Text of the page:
AARC Times August 2010 : Page 22

General Counsel For Whom the Board Tolls by Anthony L. DeWitt, JD, RRT, FAARC T ypically when clinicians get in trouble with their State Board of Respiratory Care, they do so in one or two predictable ways. The most common way is through a criminal charge and conviction, and the most common of criminal charges is a DUI/DWI offense. When a clini-cian gets arrested for a DUI/DWI, it usually does not trig-ger licensure action.However, if they get convicted of the crime and that conviction is entered on their record, it can cause the Board of Respiratory Care to take a look at their license. When there is a criminal conviction and the board seeks to impose discipline, the mere fact of the conviction is really all that’s needed to sanction the therapist. So, who needs a lawyer? A lawyer can help mitigate the pun-ishment and sometimes work out a better consent agreement with the board. But the first and best way to avoid this kind of licensure action is to not drink and drive in the first place. Sometimes the mere arrest of a clini-cian on charges related to a sexual or drug-related offense is enough to get the board to ask a court for an immediate suspension of the license. If criminal charges wind through the courts for months or years, the clinician does not get to practice during that time.It makes it hard for the therapist to make a living, but it also protects the public.Clinicians who have been wrongly accused must balance their need for a license against their need to remain silent to avoid making damaging statements. When a clinician is faced with a criminal complaint, a lawyer who prac-tices criminal law is the first thing the clinician needs. A good administrative lawyer will be necessary for the li-censure action, but that won’t have much value if the cli-nician is convicted on the underlying crime. 22 AARC Times August 2010 The terminator and the terminatee The other way that clinicians get to have a sit-down discussion with their peers on the board is when they are terminated from employment for a reason having to do with errors, mistakes, or malfeasance related to clinical patient care. Said another way, a clinician who gets fired because they’re tardy or because they are insubordinate is not a clinician that comes up on the board’s radar. But therapists who are fired because they showed up for pa-tient care duties while under the influence of drugs or al-cohol, or because they charted treatments on a patient after the patient was declared dead, will invite a visit from a board investigator. about the author… No right to remain silent Generally speaking, when a board Anthony L. DeWitt, JD, RRT, FAARC, is an attorney and a partner in the firm Bartimus, Frickleton, Robertson & Gorny, PC, and resides in Jefferson City, MO. He has also authored two books and numerous legal journal articles. This article is not a substitute for legal advice. investigator calls, most clinicians know why the investigator is calling; and their immediate reaction is to tell their side of the story, thinking that doing so will head off an investigation. All this really does is ensure that the board in-vestigator will look more closely. You should never speak to an investigator alone. Several years ago a former client fired an employee and the next day was raided by a state agency that found, in one particular location, evi-dence that made it look like the client had broken the law. His initial reaction was to tell the board investigator all about the employee he’d fired and how this was all a huge mistake. His actions made the case much more difficult to defend because investigators write down everything you say that hurts your case and somehow neglect to write down the things that help your case. For that reason, the far better ap-proach is to let your lawyer do your talking for you. If the board investigator wants to talk, that conversation

General Counsel

Anthony L. DeWitt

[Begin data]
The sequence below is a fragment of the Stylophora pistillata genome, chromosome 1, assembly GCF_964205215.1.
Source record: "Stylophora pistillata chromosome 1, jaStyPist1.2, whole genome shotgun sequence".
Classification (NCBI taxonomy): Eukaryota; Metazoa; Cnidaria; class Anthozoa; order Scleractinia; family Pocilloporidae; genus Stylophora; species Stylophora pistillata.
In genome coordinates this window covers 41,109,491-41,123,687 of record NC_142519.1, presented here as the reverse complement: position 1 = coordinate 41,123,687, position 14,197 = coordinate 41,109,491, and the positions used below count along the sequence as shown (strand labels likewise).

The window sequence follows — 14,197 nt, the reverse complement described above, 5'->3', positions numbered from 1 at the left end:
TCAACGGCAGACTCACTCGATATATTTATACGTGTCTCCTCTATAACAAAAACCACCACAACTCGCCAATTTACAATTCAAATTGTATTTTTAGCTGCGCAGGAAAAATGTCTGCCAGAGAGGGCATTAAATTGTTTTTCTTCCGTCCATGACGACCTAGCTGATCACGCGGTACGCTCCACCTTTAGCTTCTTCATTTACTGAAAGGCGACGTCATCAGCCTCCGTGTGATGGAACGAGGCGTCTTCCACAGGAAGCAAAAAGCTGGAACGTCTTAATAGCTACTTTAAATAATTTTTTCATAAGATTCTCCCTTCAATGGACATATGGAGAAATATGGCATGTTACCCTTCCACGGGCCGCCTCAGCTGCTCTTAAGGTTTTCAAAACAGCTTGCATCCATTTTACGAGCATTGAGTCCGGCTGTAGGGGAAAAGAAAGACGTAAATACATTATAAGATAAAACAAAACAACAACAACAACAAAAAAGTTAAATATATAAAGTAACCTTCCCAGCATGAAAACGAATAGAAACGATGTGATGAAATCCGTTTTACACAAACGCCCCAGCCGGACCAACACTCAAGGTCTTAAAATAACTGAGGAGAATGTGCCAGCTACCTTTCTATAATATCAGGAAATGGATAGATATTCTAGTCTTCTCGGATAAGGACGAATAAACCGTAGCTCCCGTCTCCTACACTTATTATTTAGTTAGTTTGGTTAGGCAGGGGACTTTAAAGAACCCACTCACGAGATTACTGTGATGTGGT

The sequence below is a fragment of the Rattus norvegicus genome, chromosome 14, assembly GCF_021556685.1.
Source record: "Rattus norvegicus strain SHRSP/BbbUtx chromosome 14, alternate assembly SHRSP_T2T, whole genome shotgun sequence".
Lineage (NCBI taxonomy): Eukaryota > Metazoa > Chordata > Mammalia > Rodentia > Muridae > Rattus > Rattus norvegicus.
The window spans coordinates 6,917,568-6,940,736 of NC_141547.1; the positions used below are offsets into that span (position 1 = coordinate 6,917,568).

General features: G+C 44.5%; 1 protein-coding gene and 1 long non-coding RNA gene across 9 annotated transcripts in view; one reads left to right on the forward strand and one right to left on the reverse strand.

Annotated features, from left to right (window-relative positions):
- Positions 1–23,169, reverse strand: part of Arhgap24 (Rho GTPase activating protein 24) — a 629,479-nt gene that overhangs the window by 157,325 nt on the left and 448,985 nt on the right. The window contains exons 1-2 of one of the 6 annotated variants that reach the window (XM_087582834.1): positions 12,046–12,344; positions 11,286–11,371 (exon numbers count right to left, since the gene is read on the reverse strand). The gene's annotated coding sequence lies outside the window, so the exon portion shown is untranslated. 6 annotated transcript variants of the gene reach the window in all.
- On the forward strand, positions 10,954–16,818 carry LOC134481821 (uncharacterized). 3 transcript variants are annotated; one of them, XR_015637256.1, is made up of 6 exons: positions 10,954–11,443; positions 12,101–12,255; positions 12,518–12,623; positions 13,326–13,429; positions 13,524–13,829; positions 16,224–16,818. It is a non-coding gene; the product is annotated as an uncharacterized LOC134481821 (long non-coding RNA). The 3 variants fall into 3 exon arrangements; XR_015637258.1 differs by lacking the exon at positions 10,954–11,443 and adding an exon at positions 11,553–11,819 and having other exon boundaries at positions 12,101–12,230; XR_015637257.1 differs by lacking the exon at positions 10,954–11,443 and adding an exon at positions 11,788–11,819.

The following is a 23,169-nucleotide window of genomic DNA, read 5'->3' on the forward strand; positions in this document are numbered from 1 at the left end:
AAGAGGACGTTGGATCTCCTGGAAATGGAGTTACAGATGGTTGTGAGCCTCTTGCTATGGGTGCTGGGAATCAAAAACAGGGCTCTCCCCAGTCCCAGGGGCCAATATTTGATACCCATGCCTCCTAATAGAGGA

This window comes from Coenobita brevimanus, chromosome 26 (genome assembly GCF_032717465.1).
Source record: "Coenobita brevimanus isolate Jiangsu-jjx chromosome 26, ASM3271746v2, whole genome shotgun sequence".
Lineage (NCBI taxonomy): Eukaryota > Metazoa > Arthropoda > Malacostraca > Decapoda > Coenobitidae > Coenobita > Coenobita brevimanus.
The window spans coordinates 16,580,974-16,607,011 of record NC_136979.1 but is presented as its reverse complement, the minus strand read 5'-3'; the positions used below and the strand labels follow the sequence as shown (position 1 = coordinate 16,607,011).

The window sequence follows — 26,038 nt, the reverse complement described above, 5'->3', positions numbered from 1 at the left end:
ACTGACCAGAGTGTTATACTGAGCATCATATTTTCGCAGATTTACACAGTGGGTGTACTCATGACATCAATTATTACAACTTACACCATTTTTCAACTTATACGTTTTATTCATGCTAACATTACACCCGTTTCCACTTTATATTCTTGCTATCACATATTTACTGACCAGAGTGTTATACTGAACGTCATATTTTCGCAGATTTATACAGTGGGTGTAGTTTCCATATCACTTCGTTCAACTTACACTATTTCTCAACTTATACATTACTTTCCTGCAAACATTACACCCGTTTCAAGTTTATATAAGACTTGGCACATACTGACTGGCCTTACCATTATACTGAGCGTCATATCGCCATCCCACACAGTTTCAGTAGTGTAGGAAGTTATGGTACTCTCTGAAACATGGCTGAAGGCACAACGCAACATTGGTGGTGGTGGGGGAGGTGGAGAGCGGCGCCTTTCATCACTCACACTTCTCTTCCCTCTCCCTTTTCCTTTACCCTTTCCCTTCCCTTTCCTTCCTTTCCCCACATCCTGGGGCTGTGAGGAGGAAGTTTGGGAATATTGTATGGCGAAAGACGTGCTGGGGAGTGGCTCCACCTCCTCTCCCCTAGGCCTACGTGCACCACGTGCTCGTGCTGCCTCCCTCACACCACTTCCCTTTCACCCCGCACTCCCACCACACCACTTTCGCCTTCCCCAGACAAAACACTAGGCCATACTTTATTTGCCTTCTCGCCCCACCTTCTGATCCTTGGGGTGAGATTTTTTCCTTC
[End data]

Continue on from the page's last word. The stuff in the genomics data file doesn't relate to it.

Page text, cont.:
Typically when clinicians get in trouble with their State Board of Respiratory Care, they do so in one or two predictable ways. The most common way is through a criminal charge and conviction, and the most common of criminal charges is a DUI/DWI offense. When a clinician gets arrested for a DUI/DWI, it usually does not trigger licensure action. However, if they get convicted of the crime and that conviction is entered on their record, it can cause the Board of Respiratory Care to take a look at their license. When there is a criminal conviction and the board seeks to impose discipline, the mere fact of the conviction is really all that’s needed to sanction the therapist.<br /> <br /> <br /> So, who needs a lawyer?<br /> <br /> A lawyer can help mitigate the punishment and sometimes work out a better consent agreement with the board. But the first and best way to avoid this kind of licensure action is to not drink and drive in the first place.<br /> <br /> Sometimes the mere arrest of a clinician on charges related to a sexual or drug-related offense is enough to get the board to ask a court for an immediate suspension of the license. If criminal charges wind through the courts for months or years, the clinician does not get to practice during that time. It makes it hard for the therapist to make a living, but it also protects the public. Clinicians who have been wrongly accused must balance their need for a license against their need to remain silent to avoid making damaging statements.<br /> <br /> When a clinician is faced with a criminal complaint, a lawyer who practices criminal law is the first thing the clinician needs. A good administrative lawyer will be necessary for the licensure action, but that won’t have much value if the clinician is convicted on the underlying crime.<br /> <br /> <br /> <br /> The terminator and the terminatee<br /> <br /> The other way that clinicians get to have a sit-down discussion with their peers on the board is when they are terminated from employment for a reason having to do with errors, mistakes, or malfeasance related to clinical patient care. Said another way, a clinician who gets fired because they’re tardy or because they are insubordinate is not a clinician that comes up on the board’s radar. But therapists who are fired because they showed up for patient care duties while under the influence of drugs or alcohol, or because they charted treatments on a patient after the patient was declared dead, will invite a visit from a board investigator.<br /> <br /> <br /> No right to remain silent<br /> <br /> Generally speaking, when a board investigator calls, most clinicians know why the investigator is calling; and their immediate reaction is to tell their side of the story, thinking that doing so will head off an investigation. All this really does is ensure that the board investigator will look more closely. You should never speak to an investigator alone.<br /> <br /> Several years ago a former client fired an employee and the next day was raided by a state agency that found, in one particular location, evidence that made it look like the client had broken the law. His initial reaction was to tell the board investigator all about the employee he’d fired and how this was all a huge mistake. His actions made the case much more difficult to defend because investigators write down everything you say that hurts your case and somehow neglect to write down the things that help your case. For that reason, the far better approach is to let your lawyer do your talking for you. If the board investigator wants to talk, that conversation Should occur only with a lawyer present.<br /> <br /> Protecting the public<br /> <br /> The purpose of licensure is to protect the public from incompetent or dangerous practitioners.No state takes that duty more seriously than California, where therapist Efren Saldivar stained the reputations of thousands of clinicians when he pleaded guilty to killing as many as six patients at a Glendale, CA, facility. California’s board posts its disciplinary issue on its website, and reading through the consent decrees and licensure actions is a sobering experience. In analyzing these reports, the thing that stands out is that the majority of licensure actions related to criminal convictions are based on three discrete kinds of criminal activities: substance abuse offenses (DUI, DWI, possession and sale of controlled substances, etc.), sexual offenses (child pornography, etc.) and domestic abuse offenses.<br /> <br /> There is a good argument that the mere fact that someone drove in an impaired condition is not evidence of their unsuitability to practice respiratory care. However, the counterargument says that a clinician who cannot be trusted not to endanger lives on the roadways might not be trustworthy when lives are on the line in the hospital. Similarly, a clinician who strikes or assaults his spouse may be a terrific person around patients, but clearly they have anger-management issues that need to be addressed. The California board has laudably led the way in dealing with these kinds of issues.<br /> <br /> <br /> It is worth noting, of course, that whenever a clinician is disciplined, the price is steep. The costs of the investigation and the costs of monitoring and treatment programs may be more punishment than the imposition of a licensure censure or suspension. Add to that the costs of legal representation, and it quickly becomes obvious that avoiding trouble in the first place is the smartest bet.<br /> <br /> A question of competence<br /> <br /> A harder problem exists when it comes to issues of competence and gross negligence. Mere inattention does not rise to the level of gross negligence. Gross negligence is a deviation from the standard of care that is egregious in nature.These include falsifying treatment data, claiming to have done procedures not done, and repeated failures to follow a physician’s order. These are the kinds of misbehavior that can result in board sanctions. In one case in California, a clinician charted treatments on a patient who had died. In another, a therapist fell asleep while on duty in the neurological care unit and had to be awakened by supervisors. It was later discovered that while she was sleeping she claimed to have made ventilator checks and that the entries in the medical record were false. Another clinician simply refused to deliver medication that he charted he had delivered. In reading through the disciplinary accusations and orders, it’s hard not to ascribe many of these cases to sheer laziness on the part of the therapists.<br /> <br /> If called to appear before the board, either as a witness or a defendant, you should immediately obtain counsel. Professional liability insurance is available to clinicians, and many professional liability insurance plans provide coverage for licensure issues. Check with your insurer to determine if you have coverage for licensure issues.